As to the time of confirmation, generally speaking, it is not material whether it be before or after the making of the lease, which is to be confirmed, so it be made in the life-time of the parties who make the lease: for the confirmation is but an assent or agreement by deed, to the making such lease or grant, and not a confirmation of the estate itself (b).
Thus, where a bishop made a lease on the second of May, which was confirmed the third of May, and sealed the fourth of May, this was held a good confirmation (c).
Yet it hath been holden on the contrary, that if a confirmation be made and delivered before the grant or lease be confirmed, that this is not a good confirmation; and though, after the grant or lease, the deed of confirmation be delivered again, yet that will not make it good; for that it was a deed by the first delivery, and the second delivery will not make it good as an assent, because the assent ought to be by deed, and the first delivery was void; but that confirmation may be made before the grant or lease be confirmed, the other cases are express (c).
If a bishop, parson, or any other sole ecclesiastical corporation, make a lease for years, which needs confirmation, his confirmation ought to be made in the life and during the incumbency of the lessor, for after his death, resignation, deprivation, or other amotion, the lease is become void for want of confirmation; and then, confirms*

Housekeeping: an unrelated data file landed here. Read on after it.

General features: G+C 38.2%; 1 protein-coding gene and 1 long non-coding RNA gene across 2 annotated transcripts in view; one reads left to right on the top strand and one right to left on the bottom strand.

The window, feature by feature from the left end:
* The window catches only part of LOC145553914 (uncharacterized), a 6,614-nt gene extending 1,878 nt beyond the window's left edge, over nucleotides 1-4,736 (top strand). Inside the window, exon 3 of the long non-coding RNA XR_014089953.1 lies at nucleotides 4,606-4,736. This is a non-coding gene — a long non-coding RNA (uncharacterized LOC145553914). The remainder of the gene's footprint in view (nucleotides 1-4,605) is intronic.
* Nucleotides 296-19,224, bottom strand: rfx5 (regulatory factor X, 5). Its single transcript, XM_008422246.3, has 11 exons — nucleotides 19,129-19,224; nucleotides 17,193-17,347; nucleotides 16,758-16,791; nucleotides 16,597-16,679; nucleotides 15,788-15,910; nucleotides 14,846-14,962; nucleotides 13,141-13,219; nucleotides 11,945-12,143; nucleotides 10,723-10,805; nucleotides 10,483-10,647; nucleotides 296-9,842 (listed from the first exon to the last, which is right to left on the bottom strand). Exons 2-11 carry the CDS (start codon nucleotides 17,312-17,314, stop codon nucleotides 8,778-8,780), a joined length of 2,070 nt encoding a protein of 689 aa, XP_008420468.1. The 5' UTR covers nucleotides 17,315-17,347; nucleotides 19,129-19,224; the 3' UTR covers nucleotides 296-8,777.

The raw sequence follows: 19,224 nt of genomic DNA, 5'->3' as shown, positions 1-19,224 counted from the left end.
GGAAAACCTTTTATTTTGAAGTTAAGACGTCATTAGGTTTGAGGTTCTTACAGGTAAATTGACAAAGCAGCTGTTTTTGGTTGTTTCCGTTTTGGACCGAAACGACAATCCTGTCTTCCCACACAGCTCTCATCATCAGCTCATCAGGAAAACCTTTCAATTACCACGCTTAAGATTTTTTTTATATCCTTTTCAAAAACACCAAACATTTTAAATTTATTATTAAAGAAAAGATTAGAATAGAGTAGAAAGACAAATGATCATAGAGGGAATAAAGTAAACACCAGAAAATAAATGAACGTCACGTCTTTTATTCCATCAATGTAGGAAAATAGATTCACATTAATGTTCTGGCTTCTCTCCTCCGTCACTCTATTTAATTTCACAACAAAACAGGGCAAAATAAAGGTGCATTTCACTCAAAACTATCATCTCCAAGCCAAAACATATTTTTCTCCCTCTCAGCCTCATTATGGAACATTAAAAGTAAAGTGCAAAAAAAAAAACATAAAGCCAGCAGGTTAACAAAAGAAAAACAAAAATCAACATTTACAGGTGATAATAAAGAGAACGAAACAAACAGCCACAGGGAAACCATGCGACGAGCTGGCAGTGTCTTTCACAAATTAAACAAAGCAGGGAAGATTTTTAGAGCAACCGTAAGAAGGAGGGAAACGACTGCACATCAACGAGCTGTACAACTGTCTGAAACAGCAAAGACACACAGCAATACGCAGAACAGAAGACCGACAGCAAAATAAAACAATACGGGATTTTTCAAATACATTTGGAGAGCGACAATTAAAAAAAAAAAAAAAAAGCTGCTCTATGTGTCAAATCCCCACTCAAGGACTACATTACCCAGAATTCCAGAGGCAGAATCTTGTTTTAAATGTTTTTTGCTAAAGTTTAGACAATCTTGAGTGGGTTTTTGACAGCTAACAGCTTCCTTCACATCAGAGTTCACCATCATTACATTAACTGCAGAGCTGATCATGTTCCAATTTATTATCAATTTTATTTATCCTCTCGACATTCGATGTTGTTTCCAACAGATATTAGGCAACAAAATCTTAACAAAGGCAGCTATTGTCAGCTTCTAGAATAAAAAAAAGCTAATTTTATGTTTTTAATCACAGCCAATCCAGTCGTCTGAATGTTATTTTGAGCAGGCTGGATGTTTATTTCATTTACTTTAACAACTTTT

(a) Bac. Abr. tit. Lciiei. (G. St.) I M Ik'd- (G- 40
tion made after cannot revive it, though it be made in the vacation before any successor comes in (a).
But if a parson make a lease for years, which is not confirmed by the bishop or patron, then in being, but by the succeeding bishop and succeeding patron, this is a good lease, and shall bind the successor.
Section XII. Of Leases by Trustees of Charities.
Leases of charity lands are under the peculiar cognizance of the Court of Chancery, and where a lease is made by trustees at an undervalue, by collusion between them and the lessee, the Court can make a decree not only against the trustees, but also against the lessee for the surplus value (b).
The mode of granting leases of charity lands is sometimes prescribed by the founder, as that the term shall not exceed twenty-one years, that no fine shall be taken, &c. and then the terms of the power must be strictly pursued: and sometimes power is given to the trustees to make leases generally, in which case they have a power both in law and equity, either to take fines or reserve rents, as is most beneficial for the charity (b). Where there is no power, the trustees must be guided by the general principles of the Court, which will take care that a reasonable discretion is exercised (c).
Where the rules of the foundation directed that no lease shonld be granted for more than twenty-one years, and that at the old rent, taking a fine of two years' value; a lease for twenty-one years at the old rent, with a covenant by repeated renewals to make it up sixty years, was decreed upon certain conditions, to be confirmed for twenty-one years from the last renewal, but the covenant for renewal was declared void, as rendering the lease no less prejudicial than an actual lease for sixty years (d).